Mid-Coast Bays: January 2014

Mid-Coast Bays: January 2014
Windy day back lake trout for an Oklahoma angler!
Finger numbing cold and blustery winds will keep most fair-weather anglers off the water during the month of January but for those seeking a cure for cabin fever or maybe needing stress relief following a taxing holiday season; a day on the bay can be just what the doctor ordered, especially with a little help from the weatherman.

Colder water temperatures affect just about everything in the wintertime, even the tiniest of marine organisms. Various plankton and algae that inhabit our warm bay waters are greatly diminished in winter months and this often produces exceptional water clarity. And while high winds from cold fronts can turn even deeper water somewhat off-colored, our back lakes stay protected from the winds so water will remain clear even during the windiest days. While I have to admit I am enamored by the gin clear water, I know that it often creates some angling challenges.

Natural and live bait will be rather scarce at the bait camps during the coldest months. This really doesn't present a problem due to the fact that most of the smaller baitfish that inhabit the shallows during the warmer months will be moving out to the deeper waters of the bays. Because of this, most reds and trout will be eagerly accepting most any artificial offerings but, color will play an important role when fishing clearer waters.

Fishermen are captivated by the array of lure colors, but this time of year we often find that "less is more." Very few baitfish that inhabit our coastal waters are brightly colored. The colors of most are very basic to their habitat, thereby providing natural camouflage. Juvenile shrimp are at least translucent, sometimes nearly completely transparent, and all but disappear in water of average clarity. So to be successful when fishing these clear winter waters, anglers are going to have to push the brightly colored lures aside and go with something more natural. Bass Assassin's 3.5 inch Die Dapper in either Crystal Shad or Houdini are two that work well for me. The Die Dapper is also impregnated with BANG fish attractant, making them even harder to resist.

Locations I will be fishing will depend a lot on the wind. No surprise that San Antonio Bay reefs will be my go-to spot on calm days. Here lately the reefs have been producing good numbers of trout for us. Most have been decent size but I have to admit it is not uncommon to hit reefs that hold only undersized fish, and lots of them. When you come across this scenario it is best to leave these small guys alone and move to a different reef in order to find a better keeper ratio. These smaller trout are eager to eat and tend to inhale your offerings, making it harder to unhook them and lessening their chances of survival.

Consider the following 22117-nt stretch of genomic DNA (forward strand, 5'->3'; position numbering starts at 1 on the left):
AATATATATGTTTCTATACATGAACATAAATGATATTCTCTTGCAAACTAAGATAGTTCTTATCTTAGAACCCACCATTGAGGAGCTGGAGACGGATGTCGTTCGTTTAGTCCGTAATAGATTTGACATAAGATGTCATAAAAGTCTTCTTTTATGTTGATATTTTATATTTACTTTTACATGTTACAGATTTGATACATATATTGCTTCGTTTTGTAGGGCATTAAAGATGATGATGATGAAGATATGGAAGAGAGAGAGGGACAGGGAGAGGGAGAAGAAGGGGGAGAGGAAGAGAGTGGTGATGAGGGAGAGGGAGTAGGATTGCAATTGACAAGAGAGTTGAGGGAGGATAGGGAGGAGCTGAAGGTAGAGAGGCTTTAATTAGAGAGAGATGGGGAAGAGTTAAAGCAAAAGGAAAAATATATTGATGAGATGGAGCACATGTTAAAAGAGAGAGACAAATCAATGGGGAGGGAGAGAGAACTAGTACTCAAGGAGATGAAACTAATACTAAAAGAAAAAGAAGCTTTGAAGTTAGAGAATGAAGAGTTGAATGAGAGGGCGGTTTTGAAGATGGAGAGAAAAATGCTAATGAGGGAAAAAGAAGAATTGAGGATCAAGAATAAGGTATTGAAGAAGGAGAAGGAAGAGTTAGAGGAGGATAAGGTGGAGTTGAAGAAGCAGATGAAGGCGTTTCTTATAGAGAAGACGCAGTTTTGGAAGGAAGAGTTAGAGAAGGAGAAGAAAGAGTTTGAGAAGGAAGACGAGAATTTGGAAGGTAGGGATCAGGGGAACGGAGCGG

Working soft plastic baits with a slower retrieve is often necessary this time of year and this calls for light jigheads to avoid hanging up on shell. I like rigging with the 1/8 ounce Bass Assassin jigs and allowing the lure to settle deep into the water column until I can feel it tickling the shell, and then continuing with a "slow hop" retrieve to keep it down there. Quite often during colder months we find the trout unwilling to rise to a bait, hitting it only when it is within inches of the bottom. And when they do decide to eat it, don't expect an aggressive strike like they do when water temps are warmer. Nope, it's more like a slight "tick" and that's all you're gonna get. The use of braided line and a high-quality rod like my Waterloo HP Lite can be two of the best tools you have out there when trying to catch these deeper-dwelling coldwater fish.

The hardier redfish will still be out in full force but will be more agreeable midday after the flats have had some time to warm up. This is a good time of year to dust off those silver and gold spoons and put them to good use. I prefer to use a 1/2 or 3/4 ounce weedless Johnson spoon and it seems the more scuffed they are the better they work, perhaps it's their natural reaction to more naturally-colored lures in the generally clearer water.

Make sure to bundle up before you go. Layers are easy to remove and being cold is only fun if you're a polar bear. Happy New Year!